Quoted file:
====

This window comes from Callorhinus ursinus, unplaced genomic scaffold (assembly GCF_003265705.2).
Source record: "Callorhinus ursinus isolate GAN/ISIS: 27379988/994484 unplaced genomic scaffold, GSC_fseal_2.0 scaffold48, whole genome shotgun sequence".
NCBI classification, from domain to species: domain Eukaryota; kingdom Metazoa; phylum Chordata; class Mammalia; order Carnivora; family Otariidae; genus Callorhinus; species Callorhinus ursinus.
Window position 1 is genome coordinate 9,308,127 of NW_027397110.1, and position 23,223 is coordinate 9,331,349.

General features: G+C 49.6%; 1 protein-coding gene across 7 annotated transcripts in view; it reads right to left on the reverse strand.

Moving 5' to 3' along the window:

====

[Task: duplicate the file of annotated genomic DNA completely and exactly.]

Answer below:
This window comes from Callorhinus ursinus, unplaced genomic scaffold (assembly GCF_003265705.2).
Source record: "Callorhinus ursinus isolate GAN/ISIS: 27379988/994484 unplaced genomic scaffold, GSC_fseal_2.0 scaffold48, whole genome shotgun sequence".
NCBI classification, from domain to species: domain Eukaryota; kingdom Metazoa; phylum Chordata; class Mammalia; order Carnivora; family Otariidae; genus Callorhinus; species Callorhinus ursinus.
Window position 1 is genome coordinate 9,308,127 of NW_027397110.1, and position 23,223 is coordinate 9,331,349.

General features: G+C 49.6%; 1 protein-coding gene across 7 annotated transcripts in view; it reads right to left on the reverse strand.

Moving 5' to 3' along the window: